He  nothing  but  his  pride  retains. 

A  Goose  pass'd  by, — he  knew  the  face, 
Seen  every  levee  while  in  place. 

"  What,  no  respect !  no  reverence  shown ! 
How  saucy  are  these  creatures  grown ! 
Not  two  days  since,"  says  he,  "  you  bow'd 
The  lowest  of  my  fawning  crowd." 

"  Proud  fool ! "  replies  the  Goose,  "  'tis  true 
Thy  corn  a  fluttering  levee  drew ; 
For  that  I  join'd  the  hungry  train, 
And  sold  thee  flattery  for  thy  grain : 
But  then,  as  now,  conceited  Ape, 
We  saw  thee  in  thy  proper  shape." 


THE    ANT    IN    OFFICE. 

You  tell  me  that  you  apprehend 
My  verse  may  touchy  folks  offend. 
In  prudence,  too,  you  think  my  rhymes 
Should  never  squint  at  courtiers'  crimes ; 
For  though  nor  this  nor  that  is  meant, 
Can  we  another's  thoughts  prevent  ? 

You  ask  me,  if  I  ever  knew 
Court-chaplains  thus,  the  lawn  pursue  ? 


I  meddle  not  with  gown  or  lawn ; 
Poets,  I  grant,  to  rise,  must  fawn. 
They  know  great  ears  are  over  nice, 
And  never  shock  their  patron's  vice. 
But  I  this  hackney  path  despise, 
'Tis  my  ambition  not  to  rise ; 
If  I  must  prostitute  the  Muse, 
The  base  conditions  I  refuse. 

I  neither  flatter  nor  defame, 
Yet  own  I  would  bring  guilt  to  shame. 
If  I  Corruption's  hand  expose, 
I  make  corrupted  men  my  foes ; 
What  then  ?  I  hate  the  paltry  tribe : 
Be  virtue  mine ;  be  theirs  the  bribe. 
I  no  man's  property  invade  ; 
Corruption's  yet  no  lawful  trade. 
Nor  would  it  mighty  ills  produce, 
Could  I  shame  bribery  out  of  use. 
I  know  'twould  cramp  most  politicians, 
Were  they  tied  down  to  these  conditions : 
'Twould  stint  their  power,  their  riches  bound, 
And  make  their  parts  seem  less  profound. 
Were  they  denied  their  proper  tools, 
How  could  they  lead  their  knaves  and  fools  ? 
Were  this  the  case,  let's  take  a  view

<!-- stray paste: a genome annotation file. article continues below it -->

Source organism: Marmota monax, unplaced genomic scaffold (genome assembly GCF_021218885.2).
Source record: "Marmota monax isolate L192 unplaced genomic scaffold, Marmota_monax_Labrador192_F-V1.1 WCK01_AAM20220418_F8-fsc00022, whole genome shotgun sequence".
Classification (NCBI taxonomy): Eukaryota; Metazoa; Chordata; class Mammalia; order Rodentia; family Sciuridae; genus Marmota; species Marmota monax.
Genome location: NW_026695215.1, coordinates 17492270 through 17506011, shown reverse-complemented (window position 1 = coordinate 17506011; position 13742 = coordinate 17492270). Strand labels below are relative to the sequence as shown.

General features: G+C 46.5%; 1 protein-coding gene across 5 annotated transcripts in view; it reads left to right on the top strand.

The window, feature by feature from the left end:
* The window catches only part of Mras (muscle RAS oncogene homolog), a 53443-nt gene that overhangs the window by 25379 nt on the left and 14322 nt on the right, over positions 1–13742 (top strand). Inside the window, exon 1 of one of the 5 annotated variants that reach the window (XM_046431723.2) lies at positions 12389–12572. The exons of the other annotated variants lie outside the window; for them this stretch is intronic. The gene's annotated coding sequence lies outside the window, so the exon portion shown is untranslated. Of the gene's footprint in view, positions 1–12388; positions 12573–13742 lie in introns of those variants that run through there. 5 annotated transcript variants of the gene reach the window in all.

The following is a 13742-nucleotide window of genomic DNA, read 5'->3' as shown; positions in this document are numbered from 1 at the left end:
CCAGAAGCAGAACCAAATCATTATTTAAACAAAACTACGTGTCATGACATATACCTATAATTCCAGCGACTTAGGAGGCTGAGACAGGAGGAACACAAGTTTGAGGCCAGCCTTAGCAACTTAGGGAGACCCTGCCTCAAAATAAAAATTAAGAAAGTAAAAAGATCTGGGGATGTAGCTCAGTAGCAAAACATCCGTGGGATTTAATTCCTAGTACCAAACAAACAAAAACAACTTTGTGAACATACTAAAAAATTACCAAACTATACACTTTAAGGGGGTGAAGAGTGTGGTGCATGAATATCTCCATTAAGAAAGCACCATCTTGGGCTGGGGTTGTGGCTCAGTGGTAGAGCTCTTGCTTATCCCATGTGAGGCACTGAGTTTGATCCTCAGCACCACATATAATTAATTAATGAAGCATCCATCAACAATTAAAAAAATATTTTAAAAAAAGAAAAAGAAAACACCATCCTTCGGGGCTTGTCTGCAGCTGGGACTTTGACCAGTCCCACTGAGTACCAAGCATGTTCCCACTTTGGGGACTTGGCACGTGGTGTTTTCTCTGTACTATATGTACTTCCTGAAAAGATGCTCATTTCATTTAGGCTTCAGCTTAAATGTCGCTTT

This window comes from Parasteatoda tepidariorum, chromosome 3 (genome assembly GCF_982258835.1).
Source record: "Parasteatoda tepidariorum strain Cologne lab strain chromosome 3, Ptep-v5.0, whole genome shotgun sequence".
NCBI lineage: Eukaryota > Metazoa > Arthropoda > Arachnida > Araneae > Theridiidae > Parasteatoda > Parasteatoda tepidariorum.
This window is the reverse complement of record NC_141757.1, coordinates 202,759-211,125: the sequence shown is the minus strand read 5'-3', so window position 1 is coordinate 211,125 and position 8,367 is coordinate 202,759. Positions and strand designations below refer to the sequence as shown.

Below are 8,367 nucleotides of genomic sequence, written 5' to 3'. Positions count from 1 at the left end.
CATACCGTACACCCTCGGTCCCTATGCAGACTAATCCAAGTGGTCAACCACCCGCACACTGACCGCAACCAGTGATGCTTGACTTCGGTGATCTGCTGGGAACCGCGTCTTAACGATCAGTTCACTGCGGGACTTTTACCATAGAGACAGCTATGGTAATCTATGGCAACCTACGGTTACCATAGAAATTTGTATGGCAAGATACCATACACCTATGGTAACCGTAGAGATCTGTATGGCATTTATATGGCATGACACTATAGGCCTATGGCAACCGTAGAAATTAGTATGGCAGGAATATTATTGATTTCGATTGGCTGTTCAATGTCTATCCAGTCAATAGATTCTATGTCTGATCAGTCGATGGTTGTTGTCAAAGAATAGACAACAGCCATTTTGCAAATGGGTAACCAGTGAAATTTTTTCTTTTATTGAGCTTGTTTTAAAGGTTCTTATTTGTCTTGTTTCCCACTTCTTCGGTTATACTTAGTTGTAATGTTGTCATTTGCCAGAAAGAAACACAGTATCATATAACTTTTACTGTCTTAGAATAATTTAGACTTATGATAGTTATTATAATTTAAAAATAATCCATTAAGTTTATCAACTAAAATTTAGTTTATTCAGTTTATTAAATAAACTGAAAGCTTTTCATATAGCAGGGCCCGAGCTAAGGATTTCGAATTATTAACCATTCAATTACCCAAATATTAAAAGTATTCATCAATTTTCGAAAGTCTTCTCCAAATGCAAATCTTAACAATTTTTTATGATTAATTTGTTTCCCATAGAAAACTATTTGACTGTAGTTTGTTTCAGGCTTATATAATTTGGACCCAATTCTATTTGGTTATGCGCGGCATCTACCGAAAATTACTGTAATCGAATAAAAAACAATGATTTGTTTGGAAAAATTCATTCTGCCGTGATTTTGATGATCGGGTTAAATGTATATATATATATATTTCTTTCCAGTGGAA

What  dreadful  mischiefs  would  ensue. 
Though  it  might  aggrandize  the  State, 
Could  private  luxury  dine  on  plate  ? 
Kings  might  indeed  their  friends  reward, 
But  ministers  find  less  regard. 
Informers,  sycophants,  and  spies, 
Would  not  augument  the  year's  supplies. 

220  GAY'S  FABLES. 

Perhaps,  too,  take  away  this  prop, 
An  annual  job  or  two,  might  drop. 
Besides,  if  pensions  were  denied, 
Could  Avarice  support  its  pride  ? 
It  might  even  ministers  confound, 
And  yet  the  State  be  safe  and  sound. 

I  care  not  though  'tis  understood, 
I  only  mean  my  country's  good : 
And  (let  who  will  my  freedom  blame) 
I  wish  all  courtiers  did  the  same ; 
Nay,  though  some  folks  the  less  might  get, 
I  wish  the  nation  out  of  debt. 
I  put  no  private  man's  ambition 
With  public  good  in  competition : 
Eather  than  have  our  laws  defaced, 
I'd  vote  a  minister  disgraced. 

I  strike  at  vice,  be't  where  it  will ; 
And  what  if  great  folks  take  it  ill  ? 
I  hope  corruption,  bribery,  pension, 
One  may  with  detestation  mention ; 
Think  you  the  law  (let  who  will  take  it) 
Can  scandalum  magnatum  make  it  ? 
I  vent  no  slander,  owe  no  grudge, 
Nor  of  another's  conscience,  judge. 
At  him,  or  him,  I  take  no  aim, 
Yet  dare  against  all  vice  declaim. 
Shall  I  not  censure  breach  of  trust, 
Because  knaves  know  themselves  unjust  ? 
That  steward  whose  account  is  clear, 
Demands  his  honour  may  appear, 
His  actions  never  shun  the  light, 
He  is,  and  would  be  proved,  upright. 

THE  ANT  IN   OFFICE.  221 

But  then  you  think  my  Fable  bears 
Allusion,  too,  to  State  affairs. 

I  grant  it  does :  and  who's  so  great, 
That  has  the  privilege  to  cheat  ? 
If  then  in  any  future  reign 
(For  ministers  may  thirst  for  gain) 
Corrupted  hands  defraud  the  nation, 
I  bar  no  reader's  application. 

An  Ant  there  was,  whose  forward  prate 
Controll'd  all  matters  in  debate  ; 
Whether  he  knew  the  thing  or  no,